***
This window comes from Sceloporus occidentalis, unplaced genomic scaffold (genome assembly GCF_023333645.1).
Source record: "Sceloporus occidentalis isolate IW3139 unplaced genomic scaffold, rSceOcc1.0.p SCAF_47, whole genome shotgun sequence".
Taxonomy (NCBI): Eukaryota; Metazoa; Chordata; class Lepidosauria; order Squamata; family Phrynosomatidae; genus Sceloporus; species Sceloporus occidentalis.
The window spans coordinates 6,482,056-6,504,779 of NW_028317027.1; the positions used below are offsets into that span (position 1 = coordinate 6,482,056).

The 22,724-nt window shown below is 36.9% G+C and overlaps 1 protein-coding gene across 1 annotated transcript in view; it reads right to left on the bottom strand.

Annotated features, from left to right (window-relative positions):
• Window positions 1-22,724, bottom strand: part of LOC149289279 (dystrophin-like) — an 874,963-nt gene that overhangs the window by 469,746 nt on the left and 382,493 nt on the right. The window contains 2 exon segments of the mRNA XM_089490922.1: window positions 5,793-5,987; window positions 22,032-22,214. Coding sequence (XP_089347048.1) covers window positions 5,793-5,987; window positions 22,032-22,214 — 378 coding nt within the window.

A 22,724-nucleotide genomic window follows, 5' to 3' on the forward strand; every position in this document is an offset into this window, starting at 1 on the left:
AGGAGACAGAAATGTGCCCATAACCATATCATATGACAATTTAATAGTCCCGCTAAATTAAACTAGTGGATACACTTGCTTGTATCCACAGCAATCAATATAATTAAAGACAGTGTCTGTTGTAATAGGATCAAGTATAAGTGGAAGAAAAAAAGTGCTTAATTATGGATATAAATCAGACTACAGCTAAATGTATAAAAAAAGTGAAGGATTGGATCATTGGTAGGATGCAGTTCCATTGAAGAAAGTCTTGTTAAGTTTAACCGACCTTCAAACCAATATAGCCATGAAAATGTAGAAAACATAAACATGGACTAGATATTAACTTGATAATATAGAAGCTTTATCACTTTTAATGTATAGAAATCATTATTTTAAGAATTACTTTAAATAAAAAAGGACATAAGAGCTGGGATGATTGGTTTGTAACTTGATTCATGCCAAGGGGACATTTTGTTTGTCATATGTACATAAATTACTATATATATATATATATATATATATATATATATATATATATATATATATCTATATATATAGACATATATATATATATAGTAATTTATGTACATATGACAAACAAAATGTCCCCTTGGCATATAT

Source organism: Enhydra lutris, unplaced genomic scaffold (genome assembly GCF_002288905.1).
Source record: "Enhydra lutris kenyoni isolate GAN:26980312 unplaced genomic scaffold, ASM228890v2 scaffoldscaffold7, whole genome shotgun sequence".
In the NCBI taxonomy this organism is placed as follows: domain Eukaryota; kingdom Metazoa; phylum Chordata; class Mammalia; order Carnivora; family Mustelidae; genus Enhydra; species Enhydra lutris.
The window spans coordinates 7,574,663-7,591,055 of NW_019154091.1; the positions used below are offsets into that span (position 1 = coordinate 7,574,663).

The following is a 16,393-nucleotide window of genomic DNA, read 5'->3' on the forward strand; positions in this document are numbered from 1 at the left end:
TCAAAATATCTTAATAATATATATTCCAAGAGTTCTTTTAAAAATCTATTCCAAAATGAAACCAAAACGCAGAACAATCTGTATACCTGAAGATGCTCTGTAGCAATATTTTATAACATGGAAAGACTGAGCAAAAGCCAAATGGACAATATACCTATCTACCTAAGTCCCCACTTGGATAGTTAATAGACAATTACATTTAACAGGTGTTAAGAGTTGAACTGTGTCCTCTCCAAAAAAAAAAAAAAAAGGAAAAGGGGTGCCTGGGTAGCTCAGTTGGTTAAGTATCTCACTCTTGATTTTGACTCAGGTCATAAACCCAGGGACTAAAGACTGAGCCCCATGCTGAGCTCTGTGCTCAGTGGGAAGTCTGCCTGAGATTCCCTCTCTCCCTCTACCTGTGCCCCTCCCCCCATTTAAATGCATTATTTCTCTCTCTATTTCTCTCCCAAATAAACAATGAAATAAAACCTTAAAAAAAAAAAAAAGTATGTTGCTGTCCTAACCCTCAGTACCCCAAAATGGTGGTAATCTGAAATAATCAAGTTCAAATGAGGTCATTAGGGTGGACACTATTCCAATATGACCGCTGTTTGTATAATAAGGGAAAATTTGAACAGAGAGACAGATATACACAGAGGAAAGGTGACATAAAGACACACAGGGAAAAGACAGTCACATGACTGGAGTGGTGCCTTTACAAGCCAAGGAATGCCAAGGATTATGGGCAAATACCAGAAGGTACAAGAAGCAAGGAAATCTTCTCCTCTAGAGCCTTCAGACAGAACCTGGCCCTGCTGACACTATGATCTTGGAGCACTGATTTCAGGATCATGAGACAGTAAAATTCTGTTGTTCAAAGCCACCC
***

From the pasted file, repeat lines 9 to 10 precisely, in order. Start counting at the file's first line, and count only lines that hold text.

AGGAGACAGAAATGTGCCCATAACCATATCATATGACAATTTAATAGTCCCGCTAAATTAAACTAGTGGATACACTTGCTTGTATCCACAGCAATCAATATAATTAAAGACAGTGTCTGTTGTAATAGGATCAAGTATAAGTGGAAGAAAAAAAGTGCTTAATTATGGATATAAATCAGACTACAGCTAAATGTATAAAAAAAGTGAAGGATTGGATCATTGGTAGGATGCAGTTCCATTGAAGAAAGTCTTGTTAAGTTTAACCGACCTTCAAACCAATATAGCCATGAAAATGTAGAAAACATAAACATGGACTAGATATTAACTTGATAATATAGAAGCTTTATCACTTTTAATGTATAGAAATCATTATTTTAAGAATTACTTTAAATAAAAAAGGACATAAGAGCTGGGATGATTGGTTTGTAACTTGATTCATGCCAAGGGGACATTTTGTTTGTCATATGTACATAAATTACTATATATATATATATATATATATATATATATATATATATATATATATATCTATATATATAGACATATATATATATATAGTAATTTATGTACATATGACAAACAAAATGTCCCCTTGGCATATAT

Source organism: Enhydra lutris, unplaced genomic scaffold (genome assembly GCF_002288905.1).